Mark Croom

By:  Mark Croom, Riverfront Communications, LLC

It’s been a privilege to visit broadcast facilities around the state as the Alternate Broadcast Inspection Program representative for the Michigan Association of Broadcasters for the past two calendar years. It’s always interesting to see what kind of shape I’ll find stations in from the compliance standpoint. Here are a few of the common things that I find out of order that you may wish to double-check as you consider the compliance profile of your facility:

EAS System equipment – Your EAS system is required to be monitoring certain signals, and generally I find those to be correct, but occasionally if a radio that doesn’t have fixed tuning gets bumped or its components start to age it may be locked on another station or just picking up noise in between stations. I recommend you turn on the speaker in your EAS unit monthly and listen to each input and make sure it’s on the correct station and the audio is acceptable for retransmission. Your assignments are in the State or applicable Regional EAS Plan. Each week when your log reviews happen (see item #2 below) there should be an entry for each required monitor source, and one for your station or stations that show an EAS test or alert sent.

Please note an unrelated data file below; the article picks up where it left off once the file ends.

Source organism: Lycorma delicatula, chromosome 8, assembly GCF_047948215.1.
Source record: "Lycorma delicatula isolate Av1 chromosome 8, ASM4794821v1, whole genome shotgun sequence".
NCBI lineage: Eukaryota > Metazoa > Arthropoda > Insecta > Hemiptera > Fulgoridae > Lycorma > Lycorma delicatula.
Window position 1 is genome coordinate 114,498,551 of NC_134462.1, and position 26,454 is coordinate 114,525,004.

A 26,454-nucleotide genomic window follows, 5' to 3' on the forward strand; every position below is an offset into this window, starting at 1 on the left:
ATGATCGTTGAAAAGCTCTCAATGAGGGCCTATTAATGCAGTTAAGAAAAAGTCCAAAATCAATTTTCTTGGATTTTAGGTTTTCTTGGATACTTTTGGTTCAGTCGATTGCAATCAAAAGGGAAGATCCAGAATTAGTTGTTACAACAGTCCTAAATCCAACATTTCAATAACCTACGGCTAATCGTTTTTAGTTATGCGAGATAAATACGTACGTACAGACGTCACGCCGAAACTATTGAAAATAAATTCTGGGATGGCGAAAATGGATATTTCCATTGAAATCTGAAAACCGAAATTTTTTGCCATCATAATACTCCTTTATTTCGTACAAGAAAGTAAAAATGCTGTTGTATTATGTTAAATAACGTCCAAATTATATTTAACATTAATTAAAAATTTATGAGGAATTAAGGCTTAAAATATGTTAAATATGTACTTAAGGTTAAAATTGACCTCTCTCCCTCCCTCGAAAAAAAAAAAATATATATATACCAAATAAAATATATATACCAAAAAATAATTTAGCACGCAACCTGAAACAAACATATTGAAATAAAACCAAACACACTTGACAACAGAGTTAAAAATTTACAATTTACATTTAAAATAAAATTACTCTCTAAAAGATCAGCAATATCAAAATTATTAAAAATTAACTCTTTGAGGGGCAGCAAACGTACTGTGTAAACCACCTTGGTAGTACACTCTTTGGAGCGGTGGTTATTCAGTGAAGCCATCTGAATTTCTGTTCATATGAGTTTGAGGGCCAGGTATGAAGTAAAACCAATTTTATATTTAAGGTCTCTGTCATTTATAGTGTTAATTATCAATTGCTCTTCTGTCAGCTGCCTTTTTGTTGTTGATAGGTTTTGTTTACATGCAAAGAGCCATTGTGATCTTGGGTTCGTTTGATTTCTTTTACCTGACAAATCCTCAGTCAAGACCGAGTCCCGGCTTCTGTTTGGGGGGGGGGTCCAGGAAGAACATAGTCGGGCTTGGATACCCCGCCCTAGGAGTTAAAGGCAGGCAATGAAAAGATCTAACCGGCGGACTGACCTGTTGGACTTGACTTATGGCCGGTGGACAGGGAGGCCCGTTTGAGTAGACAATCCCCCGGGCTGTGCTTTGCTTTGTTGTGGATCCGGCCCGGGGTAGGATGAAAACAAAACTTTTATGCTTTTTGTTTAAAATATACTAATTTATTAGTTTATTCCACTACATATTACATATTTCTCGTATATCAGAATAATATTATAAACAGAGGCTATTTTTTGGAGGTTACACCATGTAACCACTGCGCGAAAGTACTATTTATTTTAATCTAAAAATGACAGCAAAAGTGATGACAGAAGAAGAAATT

Station log reviews – It is not true that station logs are not required, though I often find folks who believe this. Logs must contain records of every test or activation of the Emergency Alert System, and any anomalies in your tower lighting system as observed in daily checks or alarms received from the tower lighting controller. Logs are required to be reviewed weekly by the station’s Chief Operator. Interesting item about the tower lights; no entries are required for working systems, but if you’re checking once every 24 hours there’s no reason to not record that fact. Your log should have a signature and date when it’s reviewed, then be filed and kept for two years. You’re also required to investigate any missing but required EAS tests. Have you upgraded your Sage ENDEC since the new Rev95 firmware was released? If you haven’t, you’re not receiving the required CAP/IPAWS tests and those should be noted in the log, with the reason that the firmware update is not yet complete. You should also not put that off any longer!

Quarterly Tower Lighting Inspection – If your station owns its tower, and that tower is required to display obstruction lighting, you are required to do a specific inspection of the lighting system and any associated alarms once a quarter. This should be logged in either the station log at the studio, or in a maintenance log at the tower site.